Out this week: The Animals by Christian Kiefer; The Precious One by Marisa de los Santos; A Reunion of Ghosts by Judith Claire Mitchell; The Lost Boys Symphony by Mark Andrew Ferguson; The Wisdom of Perversity by Rafael Yglesias; The Shadow of the Crescent Moon by Fatima Bhutto; The Wednesday Group by Sylvia True; Night at the Fiestas by Kirstin Valdez Quade; and Notes from a Dead House, a new Dostoevsky translation by Richard Pevear and Larissa Volokhonsky (whom we’ve interviewed). For more on these and other new titles, check out our Great 2015 Book Preview.
"I am not influenced by books. Instead, I am shaped by them. I am made of flesh and bone and blood. I am also made of books. " Roxane Gay, author of An Untamed State, which we reviewed here, and Bad Feminist, takes a new, thoughtful spin on a Facebook trend in an essay for BuzzFeed.
"I have the impression that the shelves of new releases in US bookstores are becoming more globalized. They’re still not as international as those in bookstores in Rome or Paris or Mexico City or Buenos Aires, where there is a much higher percentage of books in translation. But I think works in translation are becoming much more visible." Mexican author Álvaro Enrigue contends that trends in publishing mean we'll enjoy ever-increasing bounties of translated work. See also: translator Alison Anderson on "Ferrante Fever" and what a great translation adds to the original work.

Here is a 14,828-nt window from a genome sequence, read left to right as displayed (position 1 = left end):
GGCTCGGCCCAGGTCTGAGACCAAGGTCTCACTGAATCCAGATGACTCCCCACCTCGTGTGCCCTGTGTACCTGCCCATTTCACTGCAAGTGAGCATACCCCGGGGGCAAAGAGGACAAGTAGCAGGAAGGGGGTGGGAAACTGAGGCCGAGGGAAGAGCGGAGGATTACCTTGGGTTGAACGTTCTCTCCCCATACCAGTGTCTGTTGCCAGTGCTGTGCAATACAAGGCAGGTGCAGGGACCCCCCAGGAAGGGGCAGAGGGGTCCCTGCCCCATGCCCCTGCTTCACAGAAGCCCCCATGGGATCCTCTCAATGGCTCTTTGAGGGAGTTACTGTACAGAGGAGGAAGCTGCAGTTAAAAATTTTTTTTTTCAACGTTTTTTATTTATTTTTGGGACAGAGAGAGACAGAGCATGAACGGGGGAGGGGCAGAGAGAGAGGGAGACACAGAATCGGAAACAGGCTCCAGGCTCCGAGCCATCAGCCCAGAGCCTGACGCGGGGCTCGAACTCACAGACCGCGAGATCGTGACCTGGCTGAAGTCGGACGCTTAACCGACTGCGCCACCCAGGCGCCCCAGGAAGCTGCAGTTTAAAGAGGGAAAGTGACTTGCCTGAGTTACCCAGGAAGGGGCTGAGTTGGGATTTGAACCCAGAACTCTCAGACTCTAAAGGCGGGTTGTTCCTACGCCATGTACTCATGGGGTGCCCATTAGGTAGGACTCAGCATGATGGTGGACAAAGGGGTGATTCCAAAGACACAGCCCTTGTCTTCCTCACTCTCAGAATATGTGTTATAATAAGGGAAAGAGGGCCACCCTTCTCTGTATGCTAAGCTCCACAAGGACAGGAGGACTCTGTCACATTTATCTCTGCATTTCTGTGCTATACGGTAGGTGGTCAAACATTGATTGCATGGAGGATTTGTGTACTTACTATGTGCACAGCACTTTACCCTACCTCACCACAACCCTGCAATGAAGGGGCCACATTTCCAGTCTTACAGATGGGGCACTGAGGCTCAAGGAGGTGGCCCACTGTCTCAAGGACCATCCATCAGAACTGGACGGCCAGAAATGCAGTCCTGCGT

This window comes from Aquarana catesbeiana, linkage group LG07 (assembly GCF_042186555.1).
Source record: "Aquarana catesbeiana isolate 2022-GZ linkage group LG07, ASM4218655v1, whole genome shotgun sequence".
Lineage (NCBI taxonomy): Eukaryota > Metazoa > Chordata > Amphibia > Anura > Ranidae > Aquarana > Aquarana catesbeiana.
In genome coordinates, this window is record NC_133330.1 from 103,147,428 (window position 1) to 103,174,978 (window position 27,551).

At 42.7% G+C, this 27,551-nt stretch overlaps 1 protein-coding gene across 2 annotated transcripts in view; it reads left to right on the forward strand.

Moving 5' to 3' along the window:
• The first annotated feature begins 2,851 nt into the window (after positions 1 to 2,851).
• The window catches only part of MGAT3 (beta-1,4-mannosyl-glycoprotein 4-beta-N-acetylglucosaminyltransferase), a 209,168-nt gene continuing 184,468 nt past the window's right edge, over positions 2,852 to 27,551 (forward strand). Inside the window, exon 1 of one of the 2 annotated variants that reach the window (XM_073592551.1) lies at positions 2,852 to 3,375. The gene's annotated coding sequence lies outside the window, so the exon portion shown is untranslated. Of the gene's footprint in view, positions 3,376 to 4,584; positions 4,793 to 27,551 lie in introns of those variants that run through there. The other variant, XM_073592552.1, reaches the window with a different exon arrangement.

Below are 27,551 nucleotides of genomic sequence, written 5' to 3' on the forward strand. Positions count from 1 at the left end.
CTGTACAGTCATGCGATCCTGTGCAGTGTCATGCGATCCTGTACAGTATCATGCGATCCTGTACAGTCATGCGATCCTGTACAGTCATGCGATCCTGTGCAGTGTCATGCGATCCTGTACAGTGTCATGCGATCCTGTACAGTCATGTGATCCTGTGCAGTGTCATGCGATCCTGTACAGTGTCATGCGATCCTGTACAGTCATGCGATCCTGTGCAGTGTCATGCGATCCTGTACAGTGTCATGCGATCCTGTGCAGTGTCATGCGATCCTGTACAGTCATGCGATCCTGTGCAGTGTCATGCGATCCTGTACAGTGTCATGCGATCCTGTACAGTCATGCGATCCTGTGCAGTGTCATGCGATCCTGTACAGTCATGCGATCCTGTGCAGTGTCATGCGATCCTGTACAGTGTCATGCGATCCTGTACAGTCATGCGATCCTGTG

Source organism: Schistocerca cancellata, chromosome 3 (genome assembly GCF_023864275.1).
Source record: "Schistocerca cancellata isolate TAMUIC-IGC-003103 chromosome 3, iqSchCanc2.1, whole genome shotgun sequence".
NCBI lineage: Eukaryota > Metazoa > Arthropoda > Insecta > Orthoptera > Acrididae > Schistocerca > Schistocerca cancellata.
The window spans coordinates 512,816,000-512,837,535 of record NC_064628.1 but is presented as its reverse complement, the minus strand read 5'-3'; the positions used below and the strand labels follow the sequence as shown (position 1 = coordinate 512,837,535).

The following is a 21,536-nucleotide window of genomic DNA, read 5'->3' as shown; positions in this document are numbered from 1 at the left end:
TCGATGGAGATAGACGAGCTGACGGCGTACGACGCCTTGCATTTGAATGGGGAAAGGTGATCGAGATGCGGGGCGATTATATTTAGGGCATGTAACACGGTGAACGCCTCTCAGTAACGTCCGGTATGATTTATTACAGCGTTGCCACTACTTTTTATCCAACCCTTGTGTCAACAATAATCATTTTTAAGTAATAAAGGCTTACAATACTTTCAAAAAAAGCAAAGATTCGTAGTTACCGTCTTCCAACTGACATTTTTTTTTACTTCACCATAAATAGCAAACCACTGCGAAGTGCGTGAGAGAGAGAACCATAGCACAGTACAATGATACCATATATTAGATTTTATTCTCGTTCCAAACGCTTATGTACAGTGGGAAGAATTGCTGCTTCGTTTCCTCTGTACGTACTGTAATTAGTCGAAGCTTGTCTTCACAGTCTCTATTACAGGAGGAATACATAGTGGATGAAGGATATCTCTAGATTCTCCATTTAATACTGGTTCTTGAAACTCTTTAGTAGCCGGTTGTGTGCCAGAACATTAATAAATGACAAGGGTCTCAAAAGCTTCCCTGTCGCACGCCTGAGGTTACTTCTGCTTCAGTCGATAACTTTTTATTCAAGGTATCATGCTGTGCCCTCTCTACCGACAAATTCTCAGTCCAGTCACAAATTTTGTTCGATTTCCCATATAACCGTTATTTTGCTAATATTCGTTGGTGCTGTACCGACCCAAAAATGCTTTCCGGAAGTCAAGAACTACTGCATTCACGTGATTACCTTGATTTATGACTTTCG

"Due to its adult subject matter, it was the first animated film to receive an “X” rating (or "suitable for those aged 16 and over") in the UK." Open Culture features a creepily fantastic animated adaptation of Edgar Allan Poe's classic story "The Tell Tale Heart," noting that the nearly 8-minute short was voted the 24th greatest animation of all time in a survey of animation professionals. And Poe's macabre creation made our own list, from earlier this year, of literature's greatest walls.
Boston-based online retailer Wayfair.com has authored a major deal with Barnes & Noble. Wayfair, which sells 4.5 million products on its own site, is teaming up with Barnes & Noble to showcase some 500,000 toys, kitchenwares and other goods on the book giant’s site.
In the Boston Review, Jess Row wades - slowly, interestingly, not always coherently - into the perpetually roiling waters of Theory of the Novel, taking on the canon wars, realism vs. the avant-garde, etc. Is it really "a safe bet that your average well-informed critic today has never read a single work of criticism by a writer of color?" Probably not, even granting Row's exception. But possibly worth arguing about. If you like that sort of thing.